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Wouldn't the knockback rules be easier? If you get knocked back, you are off your horse.

If you fail to block, you get hit. Opponent does enough damage...you are knocked back.

If you succeed in blocking, but only by DB, then the damage goes to your shield...which will lead to knockback with enough damage.
While mostly true, actually the mounted combat rules assume that knockback doesn't lead to automatic unhorsing. You get a Riding check, at -4 per yard of knockback.

What concerns me is that from what I can gather in the riding rules, a +3 bonus against being unhorsed is a feature of war saddles. This means that it's really hard to unhorse even a knight of minimal skill (who presumably still has to meet a minimum of skill 12) and almost impossible to unhorse an expert without inflicting terrible damage (in order to knock a ST 14 man two yards back, it's necessary to do 24 points of damage). And tournament lances aren't supposed to do that much damage and break before it happens.

I hope that the revised Low-Tech will make it clear that any bonuses from riding gear only serve to remove penalties and never grant a net bonus. That alleviates the problem somewhat.
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Old 07-21-2009, 04:13 AM   #17
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What concerns me is that from what I can gather in the riding rules, a +3 bonus against being unhorsed is a feature of war saddles. This means that it's really hard to unhorse even a knight of minimal skill (who presumably still has to meet a minimum of skill 12) and almost impossible to unhorse an expert without inflicting terrible damage (in order to knock a ST 14 man two yards back, it's necessary to do 24 points of damage). And tournament lances aren't supposed to do that much damage and break before it happens.
Is it the case then that saddles used for jousting rather than war are built differently, the latter giving the bonus and the former not? That would make the task of unhorsing a moderately skilled knight in a tournament setting much easier. But, you're right, using the knockback rules combined with the fact that tournament lances can only deal 15 points of damage before breaking means that a ST 10 knight with a half-decent Riding skill isn't going to get unhorsed too often.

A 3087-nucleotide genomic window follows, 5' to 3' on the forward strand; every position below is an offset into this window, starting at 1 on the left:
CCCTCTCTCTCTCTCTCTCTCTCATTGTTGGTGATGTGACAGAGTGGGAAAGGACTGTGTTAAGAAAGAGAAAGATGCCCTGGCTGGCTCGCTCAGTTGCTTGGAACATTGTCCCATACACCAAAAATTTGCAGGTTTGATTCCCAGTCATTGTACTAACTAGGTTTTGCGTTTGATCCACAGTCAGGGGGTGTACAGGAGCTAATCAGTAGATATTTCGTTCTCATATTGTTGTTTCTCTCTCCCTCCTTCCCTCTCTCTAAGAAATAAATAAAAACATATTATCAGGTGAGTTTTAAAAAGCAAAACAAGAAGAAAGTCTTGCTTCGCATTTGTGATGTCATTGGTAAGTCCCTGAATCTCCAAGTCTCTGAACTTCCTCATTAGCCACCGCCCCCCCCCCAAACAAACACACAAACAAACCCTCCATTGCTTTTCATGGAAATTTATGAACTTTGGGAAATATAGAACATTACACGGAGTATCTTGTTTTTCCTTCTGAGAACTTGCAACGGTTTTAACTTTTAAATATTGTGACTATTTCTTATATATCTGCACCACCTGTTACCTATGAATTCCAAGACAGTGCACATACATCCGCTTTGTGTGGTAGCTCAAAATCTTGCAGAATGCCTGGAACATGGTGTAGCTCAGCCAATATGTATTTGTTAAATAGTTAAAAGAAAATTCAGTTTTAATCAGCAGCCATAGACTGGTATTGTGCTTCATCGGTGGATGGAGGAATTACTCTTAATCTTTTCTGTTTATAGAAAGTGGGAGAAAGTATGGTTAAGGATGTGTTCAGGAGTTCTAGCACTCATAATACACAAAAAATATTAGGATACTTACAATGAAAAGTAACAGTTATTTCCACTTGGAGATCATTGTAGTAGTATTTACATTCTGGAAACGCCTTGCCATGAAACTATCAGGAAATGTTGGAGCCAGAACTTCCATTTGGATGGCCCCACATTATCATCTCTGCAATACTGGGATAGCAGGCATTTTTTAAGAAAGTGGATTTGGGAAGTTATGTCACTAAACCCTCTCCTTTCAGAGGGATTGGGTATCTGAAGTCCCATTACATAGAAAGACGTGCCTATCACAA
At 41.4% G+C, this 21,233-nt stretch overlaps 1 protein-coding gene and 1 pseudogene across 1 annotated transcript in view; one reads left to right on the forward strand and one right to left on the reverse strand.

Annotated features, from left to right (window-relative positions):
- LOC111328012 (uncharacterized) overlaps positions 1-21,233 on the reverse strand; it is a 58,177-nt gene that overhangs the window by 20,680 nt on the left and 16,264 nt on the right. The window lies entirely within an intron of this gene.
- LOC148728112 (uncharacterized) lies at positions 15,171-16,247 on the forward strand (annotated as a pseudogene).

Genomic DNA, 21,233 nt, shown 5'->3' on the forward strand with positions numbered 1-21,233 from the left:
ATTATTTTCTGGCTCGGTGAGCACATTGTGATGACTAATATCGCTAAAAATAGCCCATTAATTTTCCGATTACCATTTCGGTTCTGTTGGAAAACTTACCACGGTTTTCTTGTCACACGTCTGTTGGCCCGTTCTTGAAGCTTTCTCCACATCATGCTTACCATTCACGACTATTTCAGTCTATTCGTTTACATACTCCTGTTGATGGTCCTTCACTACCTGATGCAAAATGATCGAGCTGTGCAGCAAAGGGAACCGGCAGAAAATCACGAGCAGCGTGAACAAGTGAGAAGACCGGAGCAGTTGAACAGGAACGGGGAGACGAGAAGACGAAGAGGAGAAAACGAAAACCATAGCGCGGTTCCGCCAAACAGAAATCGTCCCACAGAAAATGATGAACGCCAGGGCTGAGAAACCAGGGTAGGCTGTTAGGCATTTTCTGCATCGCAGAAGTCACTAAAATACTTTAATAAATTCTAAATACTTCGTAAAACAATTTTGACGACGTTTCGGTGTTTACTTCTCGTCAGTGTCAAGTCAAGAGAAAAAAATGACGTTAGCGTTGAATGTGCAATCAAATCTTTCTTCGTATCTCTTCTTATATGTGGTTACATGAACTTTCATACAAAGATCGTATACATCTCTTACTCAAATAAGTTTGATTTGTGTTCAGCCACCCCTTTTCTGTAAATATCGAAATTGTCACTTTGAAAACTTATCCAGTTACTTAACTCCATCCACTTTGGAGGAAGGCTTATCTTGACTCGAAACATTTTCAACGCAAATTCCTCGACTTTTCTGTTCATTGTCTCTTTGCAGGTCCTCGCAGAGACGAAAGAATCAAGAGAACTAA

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Old 07-21-2009, 05:00 AM   #18
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Is it the case then that saddles used for jousting rather than war are built differently, the latter giving the bonus and the former not? That would make the task of unhorsing a moderately skilled knight in a tournament setting much easier. But, you're right, using the knockback rules combined with the fact that tournament lances can only deal 15 points of damage before breaking means that a ST 10 knight with a half-decent Riding skill isn't going to get unhorsed too often.
ST 10 isn't all too likely, though. Being a knight (rather than just having an equivalent status) in the setting is both a potentially lethal job and a professional sport career. Physical health and strength are usually prerequisites for knighthood and while a heroic and/or well-bred and connected person without the physical attributes might be knighted, he or she would likely be hurt too often in tourneys to continue to compete.

A ST 11 knight would be considered slight. ST 12 is about the average.
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Old 07-21-2009, 05:01 AM   #19
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Is it the case then that saddles used for jousting rather than war are built differently, the latter giving the bonus and the former not?
Jousting saddles are constructed expressively to make it easy to stay in the saddle while hitting something with a lance at full tilt. If anything gets a bonus, those do.
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Old 07-21-2009, 05:10 AM   #20
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Jousting saddles are constructed expressively to make it easy to stay in the saddle while hitting something with a lance at full tilt. If anything gets a bonus, those do.
And don't forget the Stay Seated technique from martial arts.